Today in THW’s goalie news, we wish happy birthday to a nineties great, take a look at Ben Bishop’s wild night, and see what one player got in exchange for his sweater number.
Happy Birthday, Tugger
Few goalies worked as hard or traveled as many miles in the 1990s as the Scarborough, Ontario native who was born 52 years ago today, Ron Tugnutt. Among other accomplishments, including playing in over 500 NHL games and wearing one of the most recognizable masks of the 90s, Tugnutt was the first-ever goalie in Columbus Blue Jackets history.
Starting the first NHL game in Columbus wasn’t the greatest night of Tugnutt’s career, however. That came on March 21, 1991, at the Boston Gardens when he joined a very exclusive group of NHL goalies to make 70 saves or more in a single game.
Even more impressively, 19 of those shots came from Hockey Hall of Fame Boston Bruins defenseman Ray Borque, who set an NHL record that stands to this day. Tugnutt made maybe his best save of the entire night on Bourque, a sprawling glove save that preserved the tie for his Quebec Nordiques in overtime.
Tugnutt’s career spanned parts of three decades, from 1987-2004. After playing his final game with the Dallas Stars, he tried his hand as a color commentator for Hockey Night in Canada. Then he went on to coach at various stops around the OHL and other Canadian Junior Leagues. Most recently, he was president, governor, and head coach of the Kemptville 73’s, where his son played. Happy birthday, Tugger! We hope it’s a good one!
Bishop’s Bad Night
In Monday’s rumors article, we talked about the powerful tornado that ripped through Dallas, Texas and destroyed Tyler Seguin’s home. Apparently, Seguin wasn’t the only Dallas Stars player affected by the cyclone.
The Stars thrust Anton Khudobin into action after finding out that starting goaltender Ben Bishop was awake through the night. The tornado severely damaged their home, and he and his family spent the evening with Jamie Benn.
We’re all good, thankfully. Obviously, it was a scary night last night… I feel very thankful that everybody is okay. It came pretty quick and to think that it was just one street away. It could have been a lot worse. I’m thankful that I could be here tonight and be with the family.Ben Bishop on his terrifying night
Thankfully, it sounds like all the Bishops and all the Stars were okay. Khudobin stepped up to the plate in a big way, saving 19 shots and propelling the Stars to their third win of the seasons. THW sends our well-wishes to everyone in Dallas affected by the storm.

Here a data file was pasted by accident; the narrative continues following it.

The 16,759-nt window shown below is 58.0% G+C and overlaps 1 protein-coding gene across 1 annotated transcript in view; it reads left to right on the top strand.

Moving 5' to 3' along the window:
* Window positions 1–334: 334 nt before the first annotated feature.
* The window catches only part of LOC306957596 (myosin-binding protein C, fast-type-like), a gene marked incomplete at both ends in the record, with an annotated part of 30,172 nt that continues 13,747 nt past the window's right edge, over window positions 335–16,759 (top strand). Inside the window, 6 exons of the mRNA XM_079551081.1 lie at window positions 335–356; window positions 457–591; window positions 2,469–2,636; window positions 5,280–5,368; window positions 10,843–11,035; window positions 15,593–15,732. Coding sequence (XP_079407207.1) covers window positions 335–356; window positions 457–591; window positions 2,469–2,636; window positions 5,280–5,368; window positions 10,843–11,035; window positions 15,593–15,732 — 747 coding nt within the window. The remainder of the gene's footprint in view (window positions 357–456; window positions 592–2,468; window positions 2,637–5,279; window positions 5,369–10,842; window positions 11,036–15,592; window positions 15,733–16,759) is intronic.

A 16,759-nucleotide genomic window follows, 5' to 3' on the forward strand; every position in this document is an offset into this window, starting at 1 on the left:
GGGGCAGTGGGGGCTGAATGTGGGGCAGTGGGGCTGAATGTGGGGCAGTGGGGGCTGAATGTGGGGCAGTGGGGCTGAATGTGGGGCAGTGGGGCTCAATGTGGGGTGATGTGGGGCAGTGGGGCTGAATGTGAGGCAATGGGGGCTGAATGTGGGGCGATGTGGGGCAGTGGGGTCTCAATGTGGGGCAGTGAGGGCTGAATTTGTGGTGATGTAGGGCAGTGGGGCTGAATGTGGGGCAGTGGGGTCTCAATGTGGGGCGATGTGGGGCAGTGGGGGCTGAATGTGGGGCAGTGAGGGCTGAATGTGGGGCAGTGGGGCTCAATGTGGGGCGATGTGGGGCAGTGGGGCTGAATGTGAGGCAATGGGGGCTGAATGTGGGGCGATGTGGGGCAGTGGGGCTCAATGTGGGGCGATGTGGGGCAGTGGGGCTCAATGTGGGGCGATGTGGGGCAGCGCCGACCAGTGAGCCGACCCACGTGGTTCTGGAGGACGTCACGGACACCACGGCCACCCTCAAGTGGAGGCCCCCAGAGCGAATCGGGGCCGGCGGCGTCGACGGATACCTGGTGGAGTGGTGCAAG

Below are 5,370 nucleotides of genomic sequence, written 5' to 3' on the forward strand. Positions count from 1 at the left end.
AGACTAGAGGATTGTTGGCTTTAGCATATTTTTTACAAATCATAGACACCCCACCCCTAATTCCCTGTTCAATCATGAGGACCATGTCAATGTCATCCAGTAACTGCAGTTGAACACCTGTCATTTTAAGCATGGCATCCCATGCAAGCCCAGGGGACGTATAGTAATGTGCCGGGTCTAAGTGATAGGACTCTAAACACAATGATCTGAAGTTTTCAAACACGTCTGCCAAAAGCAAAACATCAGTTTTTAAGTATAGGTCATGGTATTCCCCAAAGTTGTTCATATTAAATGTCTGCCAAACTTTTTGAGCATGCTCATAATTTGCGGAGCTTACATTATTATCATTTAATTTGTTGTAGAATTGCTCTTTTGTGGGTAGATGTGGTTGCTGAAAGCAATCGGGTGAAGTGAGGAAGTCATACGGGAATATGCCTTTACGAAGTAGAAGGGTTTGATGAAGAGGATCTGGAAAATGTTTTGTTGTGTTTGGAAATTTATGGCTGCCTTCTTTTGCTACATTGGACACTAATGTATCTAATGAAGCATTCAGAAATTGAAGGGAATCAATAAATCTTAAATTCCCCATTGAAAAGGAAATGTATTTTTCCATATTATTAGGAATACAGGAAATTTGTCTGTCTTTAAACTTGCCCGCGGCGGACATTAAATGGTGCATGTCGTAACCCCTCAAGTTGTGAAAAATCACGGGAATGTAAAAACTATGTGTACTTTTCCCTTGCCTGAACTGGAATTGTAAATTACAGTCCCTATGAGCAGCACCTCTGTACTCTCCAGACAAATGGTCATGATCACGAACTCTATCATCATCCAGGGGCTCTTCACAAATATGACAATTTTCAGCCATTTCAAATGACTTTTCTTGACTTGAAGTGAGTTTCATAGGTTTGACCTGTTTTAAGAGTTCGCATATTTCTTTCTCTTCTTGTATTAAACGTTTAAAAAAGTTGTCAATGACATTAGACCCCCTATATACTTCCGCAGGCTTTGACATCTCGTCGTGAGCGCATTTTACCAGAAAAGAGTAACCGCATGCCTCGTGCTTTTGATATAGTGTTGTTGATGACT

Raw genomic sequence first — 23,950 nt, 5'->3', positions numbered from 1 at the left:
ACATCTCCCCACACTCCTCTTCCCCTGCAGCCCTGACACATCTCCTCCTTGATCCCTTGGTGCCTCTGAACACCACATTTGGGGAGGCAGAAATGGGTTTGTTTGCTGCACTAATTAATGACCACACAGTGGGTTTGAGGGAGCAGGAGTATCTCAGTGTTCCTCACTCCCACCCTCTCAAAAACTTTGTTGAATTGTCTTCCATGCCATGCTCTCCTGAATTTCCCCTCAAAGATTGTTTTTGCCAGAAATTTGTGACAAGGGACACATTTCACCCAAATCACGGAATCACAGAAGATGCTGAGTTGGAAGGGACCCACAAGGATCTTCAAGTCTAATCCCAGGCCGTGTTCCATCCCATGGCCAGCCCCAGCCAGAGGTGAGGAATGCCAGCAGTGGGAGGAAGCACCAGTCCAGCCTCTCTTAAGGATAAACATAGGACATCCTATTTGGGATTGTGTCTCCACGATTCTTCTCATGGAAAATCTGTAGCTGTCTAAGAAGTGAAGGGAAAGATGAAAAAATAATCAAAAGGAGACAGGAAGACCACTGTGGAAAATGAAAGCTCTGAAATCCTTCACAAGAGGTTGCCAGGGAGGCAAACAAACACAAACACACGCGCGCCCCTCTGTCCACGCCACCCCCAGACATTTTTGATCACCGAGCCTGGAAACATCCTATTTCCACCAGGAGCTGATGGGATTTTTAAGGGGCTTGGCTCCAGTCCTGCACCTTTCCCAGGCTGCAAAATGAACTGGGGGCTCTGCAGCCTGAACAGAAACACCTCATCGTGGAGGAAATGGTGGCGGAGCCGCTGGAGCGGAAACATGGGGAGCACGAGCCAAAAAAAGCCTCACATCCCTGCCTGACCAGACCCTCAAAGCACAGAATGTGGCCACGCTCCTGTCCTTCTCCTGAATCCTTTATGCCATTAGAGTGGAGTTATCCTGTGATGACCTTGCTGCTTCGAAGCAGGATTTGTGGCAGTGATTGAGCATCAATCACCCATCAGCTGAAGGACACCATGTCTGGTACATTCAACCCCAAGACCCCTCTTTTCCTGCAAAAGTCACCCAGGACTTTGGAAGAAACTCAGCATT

Thanks for the Rolex, Bob
It’s a tradition as old as time: when the new star comes to town, he gets his sweater number, but only once he’s given you the proper compensation.
When the Florida Panthers signed Sergei Bobrovsky to a seven-year, $70 million contract this summer, Frank Vatrano probably knew that his days wearing the number 72 were, well, numbered. Bobrovsky is the only active two-time Vezina Trophy winner and is now one of the faces of the franchise. Plus, he had plenty of money to spend on compensation, so a deal was struck.
Apparently, Vatrano is a man of high taste. In exchange for the number, Bobrovsky gave him a double quarter pounder from McDonald’s, a nice bottle of wine, and the Rolex watch that is a fairly standard element of these exchanges. As one Instagram commenter said, though, we’re fairly certain he would have done it for just the burger.
Vatrano had a breakout season with the Panthers in 2018-19, but both players are struggling to adjust to the new season. Bobrovsky is 2-2-2 with a 4.07 goals against average (GAA) and a .872 save percentage (SV%). Vatrano has just two points in eight games. It’s been a bumpier start than the Panthers had hoped, but with Vatrano now well-nourished and more punctual, perhaps the whole team will start to get in a groove.
Stephen Ground is a veteran of over three years at THW, focusing on the St. Louis Blues, NHL goaltending, and the annual World Junior Championship. He is the co-host of the Two Guys One Cup Podcast, a hockey podcast focused on the Blues.